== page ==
ANCHORAGE -- Alaska's salmon fishing season officially got under way at 7 a.m. Monday when commercial fishers dropped their nets in the Gulf of Alaska to catch kings and sockeye headed for the Copper River.
Two hours after the opening, the first of the fish was whisked by helicopter and plane to Seattle markets hungry for the first salmon of the season.
''It's kind of a relief when it finally happens. Everybody's been busy getting ready,'' said Sue Aspelund, executive director of Cordova District Fishermen Uni-ted.
About 500 commercial fishing boats are expected to harvest 60,000 Copper River kings and 1.2 million sockeye until the runs end in late July, said Dan Sharp, the Copper River area biologist with the Alaska Department of Fish and Game.
''That's a little less than last year's forecasted harvest but close to the recent 10-year average,'' Sharp said.
Fishing was said to be slow Monday due to an early low tide, rain and choppy seas, Aspelund said. Winds were gusting to 35 knots.
''They're earning their money today for sure,'' she said.
Processors were expecting a busy night Monday after fishers brought in their catch when the fishery closed at 7 p.m. The 80 workers at the NorQuest Seafoods plant in Cordova were ready, said plant manager Bill Gilbert.
''We've been doing halibut and black cod for about the past month, so they're broken in,'' Gilbert said. ''We're looking forward to a busy year.''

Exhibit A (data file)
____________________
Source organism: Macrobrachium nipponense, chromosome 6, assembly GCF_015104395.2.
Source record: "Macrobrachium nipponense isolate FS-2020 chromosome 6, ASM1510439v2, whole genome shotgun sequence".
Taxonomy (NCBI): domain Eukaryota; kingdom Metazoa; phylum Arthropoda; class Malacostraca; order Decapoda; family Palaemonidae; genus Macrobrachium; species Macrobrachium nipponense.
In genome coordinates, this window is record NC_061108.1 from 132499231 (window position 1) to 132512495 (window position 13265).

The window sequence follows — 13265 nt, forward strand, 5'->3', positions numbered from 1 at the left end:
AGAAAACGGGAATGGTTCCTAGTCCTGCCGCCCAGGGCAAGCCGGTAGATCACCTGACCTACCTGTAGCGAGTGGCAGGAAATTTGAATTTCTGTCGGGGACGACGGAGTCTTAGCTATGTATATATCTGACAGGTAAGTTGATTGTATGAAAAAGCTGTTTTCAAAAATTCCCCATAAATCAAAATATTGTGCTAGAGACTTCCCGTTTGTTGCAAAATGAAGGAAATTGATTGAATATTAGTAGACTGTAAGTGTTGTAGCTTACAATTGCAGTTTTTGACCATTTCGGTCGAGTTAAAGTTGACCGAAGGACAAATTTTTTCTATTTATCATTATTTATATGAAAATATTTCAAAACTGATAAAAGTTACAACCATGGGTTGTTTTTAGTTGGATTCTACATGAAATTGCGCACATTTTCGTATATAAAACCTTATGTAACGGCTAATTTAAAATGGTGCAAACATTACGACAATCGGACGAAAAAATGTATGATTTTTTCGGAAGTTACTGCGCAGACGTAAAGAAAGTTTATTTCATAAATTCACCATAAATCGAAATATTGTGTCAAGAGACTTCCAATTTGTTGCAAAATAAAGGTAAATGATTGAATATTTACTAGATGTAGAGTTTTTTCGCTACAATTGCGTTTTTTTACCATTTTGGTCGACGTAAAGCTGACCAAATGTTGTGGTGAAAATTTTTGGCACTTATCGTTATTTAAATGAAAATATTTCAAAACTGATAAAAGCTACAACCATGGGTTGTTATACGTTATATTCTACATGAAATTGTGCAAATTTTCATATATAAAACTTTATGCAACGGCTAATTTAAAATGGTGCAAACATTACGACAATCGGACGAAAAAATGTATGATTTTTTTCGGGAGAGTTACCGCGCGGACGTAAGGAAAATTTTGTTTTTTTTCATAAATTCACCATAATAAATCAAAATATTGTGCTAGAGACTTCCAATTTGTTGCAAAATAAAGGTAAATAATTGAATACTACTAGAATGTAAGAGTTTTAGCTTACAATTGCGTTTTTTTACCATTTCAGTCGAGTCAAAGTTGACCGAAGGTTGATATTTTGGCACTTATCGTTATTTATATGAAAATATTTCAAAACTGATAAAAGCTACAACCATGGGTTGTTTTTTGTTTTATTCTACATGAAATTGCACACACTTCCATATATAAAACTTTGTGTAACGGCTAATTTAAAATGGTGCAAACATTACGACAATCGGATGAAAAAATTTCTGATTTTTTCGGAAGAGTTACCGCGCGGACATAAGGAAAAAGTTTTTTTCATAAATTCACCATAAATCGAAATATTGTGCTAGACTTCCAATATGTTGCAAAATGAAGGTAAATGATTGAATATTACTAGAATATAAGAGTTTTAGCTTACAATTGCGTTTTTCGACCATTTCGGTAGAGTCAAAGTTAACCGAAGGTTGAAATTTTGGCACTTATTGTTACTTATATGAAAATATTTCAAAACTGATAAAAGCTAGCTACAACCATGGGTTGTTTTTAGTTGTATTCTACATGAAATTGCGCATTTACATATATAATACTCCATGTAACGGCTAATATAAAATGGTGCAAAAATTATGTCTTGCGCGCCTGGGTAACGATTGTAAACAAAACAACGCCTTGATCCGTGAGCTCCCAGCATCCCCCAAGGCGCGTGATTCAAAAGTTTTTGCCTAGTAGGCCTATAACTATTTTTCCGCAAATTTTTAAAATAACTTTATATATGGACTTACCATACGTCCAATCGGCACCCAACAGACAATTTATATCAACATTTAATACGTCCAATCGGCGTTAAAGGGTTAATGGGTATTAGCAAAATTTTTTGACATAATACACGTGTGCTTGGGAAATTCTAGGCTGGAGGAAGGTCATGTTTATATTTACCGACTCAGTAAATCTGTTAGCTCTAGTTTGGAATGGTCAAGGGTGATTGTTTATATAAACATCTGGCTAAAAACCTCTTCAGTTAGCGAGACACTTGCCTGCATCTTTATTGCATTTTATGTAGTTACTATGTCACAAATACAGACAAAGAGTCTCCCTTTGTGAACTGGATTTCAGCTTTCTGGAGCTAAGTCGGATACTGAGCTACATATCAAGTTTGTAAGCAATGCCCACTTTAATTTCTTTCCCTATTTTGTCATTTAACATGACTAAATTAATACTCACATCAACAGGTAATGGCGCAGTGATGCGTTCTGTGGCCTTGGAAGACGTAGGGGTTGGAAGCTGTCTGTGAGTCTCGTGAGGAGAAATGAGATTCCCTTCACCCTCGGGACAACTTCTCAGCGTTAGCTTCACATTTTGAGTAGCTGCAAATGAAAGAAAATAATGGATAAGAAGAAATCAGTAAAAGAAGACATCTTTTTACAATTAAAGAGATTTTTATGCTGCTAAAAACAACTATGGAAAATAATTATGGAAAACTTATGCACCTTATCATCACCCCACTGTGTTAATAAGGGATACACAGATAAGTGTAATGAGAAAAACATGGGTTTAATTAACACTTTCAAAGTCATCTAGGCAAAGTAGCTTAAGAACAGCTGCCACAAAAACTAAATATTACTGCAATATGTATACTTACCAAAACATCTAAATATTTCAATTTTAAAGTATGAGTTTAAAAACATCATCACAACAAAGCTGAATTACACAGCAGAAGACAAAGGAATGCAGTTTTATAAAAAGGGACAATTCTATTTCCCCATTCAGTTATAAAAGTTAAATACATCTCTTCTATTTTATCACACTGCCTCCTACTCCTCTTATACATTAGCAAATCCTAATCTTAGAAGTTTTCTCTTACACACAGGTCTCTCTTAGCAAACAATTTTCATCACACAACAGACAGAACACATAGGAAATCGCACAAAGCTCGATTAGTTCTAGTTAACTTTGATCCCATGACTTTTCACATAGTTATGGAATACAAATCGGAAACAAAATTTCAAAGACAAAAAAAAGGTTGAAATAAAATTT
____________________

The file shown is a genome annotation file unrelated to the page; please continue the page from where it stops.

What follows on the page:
The fleet appeared to be catching more kings than sockeye, he said. Norquest was offering $1.90 a pound for sockeye and $2.35 for kings Monday afternoon, and the price was expected to go higher as the fishery progressed, Gilbert said.
Prized for their rich flavor, Copper River salmon often fetch premium prices. The opening of the fishery has been accompanied by a marketing blitz in recent years and Monday's opening was no exception.
Seattle's high-end Thriftway supermarkets tracked the arrival of the fish on a Web site, www.copperriverfestival.com, from the time two 25-pound kings were landed aboard the Janda II to their arrival at SeaTac Airport.
The store was planning a celebratory barbecue for what it billed as the ''world's best'' salmon.
Copper River fishers likely will have two openings each week until the runs end in late July, as long as enough salmon make it upriver to meet spawning goals, Sharp said.
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